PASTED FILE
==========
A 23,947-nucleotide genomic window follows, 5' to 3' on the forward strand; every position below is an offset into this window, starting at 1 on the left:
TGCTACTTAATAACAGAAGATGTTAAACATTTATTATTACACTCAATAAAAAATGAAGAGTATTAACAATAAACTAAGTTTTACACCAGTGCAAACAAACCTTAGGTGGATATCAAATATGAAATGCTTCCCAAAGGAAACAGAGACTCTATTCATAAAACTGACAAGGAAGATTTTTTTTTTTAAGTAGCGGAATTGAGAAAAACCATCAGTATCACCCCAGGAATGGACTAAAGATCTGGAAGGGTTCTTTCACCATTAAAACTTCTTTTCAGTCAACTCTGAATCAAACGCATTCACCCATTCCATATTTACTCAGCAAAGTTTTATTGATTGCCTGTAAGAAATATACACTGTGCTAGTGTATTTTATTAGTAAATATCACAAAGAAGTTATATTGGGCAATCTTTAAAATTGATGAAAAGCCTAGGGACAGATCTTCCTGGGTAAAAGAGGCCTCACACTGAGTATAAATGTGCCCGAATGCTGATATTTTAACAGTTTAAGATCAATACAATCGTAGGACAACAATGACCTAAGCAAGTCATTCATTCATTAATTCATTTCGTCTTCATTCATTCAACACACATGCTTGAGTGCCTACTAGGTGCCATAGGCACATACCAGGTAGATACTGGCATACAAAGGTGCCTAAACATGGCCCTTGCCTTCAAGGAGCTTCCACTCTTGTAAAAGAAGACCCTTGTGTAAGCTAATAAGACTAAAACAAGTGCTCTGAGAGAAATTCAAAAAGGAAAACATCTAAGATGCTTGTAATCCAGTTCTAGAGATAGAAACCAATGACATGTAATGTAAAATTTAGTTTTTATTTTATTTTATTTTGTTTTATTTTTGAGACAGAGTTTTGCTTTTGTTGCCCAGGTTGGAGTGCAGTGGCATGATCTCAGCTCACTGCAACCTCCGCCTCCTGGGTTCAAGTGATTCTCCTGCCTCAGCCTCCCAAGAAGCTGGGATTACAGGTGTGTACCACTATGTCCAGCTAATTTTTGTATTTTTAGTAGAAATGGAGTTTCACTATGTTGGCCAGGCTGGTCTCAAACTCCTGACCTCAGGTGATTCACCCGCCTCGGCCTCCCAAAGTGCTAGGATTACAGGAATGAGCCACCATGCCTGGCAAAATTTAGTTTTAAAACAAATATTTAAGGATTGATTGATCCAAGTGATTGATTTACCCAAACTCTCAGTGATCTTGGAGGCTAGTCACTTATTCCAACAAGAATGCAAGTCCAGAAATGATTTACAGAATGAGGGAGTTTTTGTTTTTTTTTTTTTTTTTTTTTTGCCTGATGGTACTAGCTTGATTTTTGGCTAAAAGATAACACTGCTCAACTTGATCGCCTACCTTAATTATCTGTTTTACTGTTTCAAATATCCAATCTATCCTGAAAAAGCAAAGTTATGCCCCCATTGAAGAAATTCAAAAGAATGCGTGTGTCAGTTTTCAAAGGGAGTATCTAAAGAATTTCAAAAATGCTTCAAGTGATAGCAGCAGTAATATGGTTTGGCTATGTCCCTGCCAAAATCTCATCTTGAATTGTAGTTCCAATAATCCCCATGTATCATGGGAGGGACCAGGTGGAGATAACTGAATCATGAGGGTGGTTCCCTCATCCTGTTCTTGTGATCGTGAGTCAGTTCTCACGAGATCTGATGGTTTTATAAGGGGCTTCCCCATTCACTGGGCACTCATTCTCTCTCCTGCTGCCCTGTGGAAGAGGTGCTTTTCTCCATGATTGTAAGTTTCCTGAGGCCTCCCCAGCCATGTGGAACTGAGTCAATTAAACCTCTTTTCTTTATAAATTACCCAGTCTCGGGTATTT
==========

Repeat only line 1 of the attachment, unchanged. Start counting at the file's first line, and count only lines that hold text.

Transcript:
A 23,947-nucleotide genomic window follows, 5' to 3' on the forward strand; every position below is an offset into this window, starting at 1 on the left: